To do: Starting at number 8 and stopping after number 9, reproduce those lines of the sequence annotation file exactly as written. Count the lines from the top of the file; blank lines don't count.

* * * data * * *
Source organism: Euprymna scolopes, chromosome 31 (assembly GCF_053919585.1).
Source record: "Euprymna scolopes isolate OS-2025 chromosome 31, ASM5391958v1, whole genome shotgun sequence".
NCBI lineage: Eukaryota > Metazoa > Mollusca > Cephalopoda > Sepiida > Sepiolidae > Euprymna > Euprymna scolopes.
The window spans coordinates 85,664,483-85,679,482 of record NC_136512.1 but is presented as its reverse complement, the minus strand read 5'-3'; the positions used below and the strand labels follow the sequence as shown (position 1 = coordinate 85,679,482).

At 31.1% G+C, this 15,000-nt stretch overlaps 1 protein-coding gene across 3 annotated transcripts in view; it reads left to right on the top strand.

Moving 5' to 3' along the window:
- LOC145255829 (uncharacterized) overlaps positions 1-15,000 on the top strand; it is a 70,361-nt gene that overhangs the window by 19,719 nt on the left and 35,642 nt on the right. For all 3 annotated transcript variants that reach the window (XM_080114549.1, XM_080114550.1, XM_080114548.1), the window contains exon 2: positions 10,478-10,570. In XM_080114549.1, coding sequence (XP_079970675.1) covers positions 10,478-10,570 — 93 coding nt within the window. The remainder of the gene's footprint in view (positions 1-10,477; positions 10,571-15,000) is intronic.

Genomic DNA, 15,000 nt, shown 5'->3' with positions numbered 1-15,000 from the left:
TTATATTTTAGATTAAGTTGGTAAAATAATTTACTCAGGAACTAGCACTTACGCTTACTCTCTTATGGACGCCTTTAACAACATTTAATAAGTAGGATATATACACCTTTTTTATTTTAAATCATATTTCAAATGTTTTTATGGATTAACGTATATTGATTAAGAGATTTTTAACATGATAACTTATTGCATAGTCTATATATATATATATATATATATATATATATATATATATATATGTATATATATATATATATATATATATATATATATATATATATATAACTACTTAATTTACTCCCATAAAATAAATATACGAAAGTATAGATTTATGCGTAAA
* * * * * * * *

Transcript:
Genomic DNA, 15,000 nt, shown 5'->3' with positions numbered 1-15,000 from the left:
TTATATTTTAGATTAAGTTGGTAAAATAATTTACTCAGGAACTAGCACTTACGCTTACTCTCTTATGGACGCCTTTAACAACATTTAATAAGTAGGATATATACACCTTTTTTATTTTAAATCATATTTCAAATGTTTTTATGGATTAACGTATATTGATTAAGAGATTTTTAACATGATAACTTATTGCATAGTCTATATATATATATATATATATATATATATATATATATATATATGTATATATATATATATATATATATATATATATATATATATATATAACTACTTAATTTACTCCCATAAAATAAATATACGAAAGTATAGATTTATGCGTAAA